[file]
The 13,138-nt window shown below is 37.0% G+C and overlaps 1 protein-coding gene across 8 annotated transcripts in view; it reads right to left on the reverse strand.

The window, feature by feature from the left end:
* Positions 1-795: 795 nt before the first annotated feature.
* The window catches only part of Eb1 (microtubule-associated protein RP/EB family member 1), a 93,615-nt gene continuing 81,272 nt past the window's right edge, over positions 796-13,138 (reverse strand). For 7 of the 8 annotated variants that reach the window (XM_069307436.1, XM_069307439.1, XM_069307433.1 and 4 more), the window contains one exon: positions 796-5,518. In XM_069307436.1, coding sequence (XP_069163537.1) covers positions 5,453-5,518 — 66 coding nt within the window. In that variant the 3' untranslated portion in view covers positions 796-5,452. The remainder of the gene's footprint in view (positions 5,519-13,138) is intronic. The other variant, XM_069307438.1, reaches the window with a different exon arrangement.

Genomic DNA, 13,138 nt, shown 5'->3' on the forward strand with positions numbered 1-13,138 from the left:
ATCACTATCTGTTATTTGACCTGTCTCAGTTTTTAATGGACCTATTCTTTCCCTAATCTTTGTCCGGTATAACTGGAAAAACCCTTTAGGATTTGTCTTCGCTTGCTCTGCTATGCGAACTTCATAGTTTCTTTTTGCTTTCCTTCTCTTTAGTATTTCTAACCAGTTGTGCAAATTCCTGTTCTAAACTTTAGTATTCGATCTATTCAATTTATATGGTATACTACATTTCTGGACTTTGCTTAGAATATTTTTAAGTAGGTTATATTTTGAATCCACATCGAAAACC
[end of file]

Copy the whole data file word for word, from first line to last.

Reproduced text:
The 13,138-nt window shown below is 37.0% G+C and overlaps 1 protein-coding gene across 8 annotated transcripts in view; it reads right to left on the reverse strand.

The window, feature by feature from the left end:
* Positions 1-795: 795 nt before the first annotated feature.
* The window catches only part of Eb1 (microtubule-associated protein RP/EB family member 1), a 93,615-nt gene continuing 81,272 nt past the window's right edge, over positions 796-13,138 (reverse strand). For 7 of the 8 annotated variants that reach the window (XM_069307436.1, XM_069307439.1, XM_069307433.1 and 4 more), the window contains one exon: positions 796-5,518. In XM_069307436.1, coding sequence (XP_069163537.1) covers positions 5,453-5,518 — 66 coding nt within the window. In that variant the 3' untranslated portion in view covers positions 796-5,452. The remainder of the gene's footprint in view (positions 5,519-13,138) is intronic. The other variant, XM_069307438.1, reaches the window with a different exon arrangement.

Genomic DNA, 13,138 nt, shown 5'->3' on the forward strand with positions numbered 1-13,138 from the left:
ATCACTATCTGTTATTTGACCTGTCTCAGTTTTTAATGGACCTATTCTTTCCCTAATCTTTGTCCGGTATAACTGGAAAAACCCTTTAGGATTTGTCTTCGCTTGCTCTGCTATGCGAACTTCATAGTTTCTTTTTGCTTTCCTTCTCTTTAGTATTTCTAACCAGTTGTGCAAATTCCTGTTCTAAACTTTAGTATTCGATCTATTCAATTTATATGGTATACTACATTTCTGGACTTTGCTTAGAATATTTTTAAGTAGGTTATATTTTGAATCCACATCGAAAACC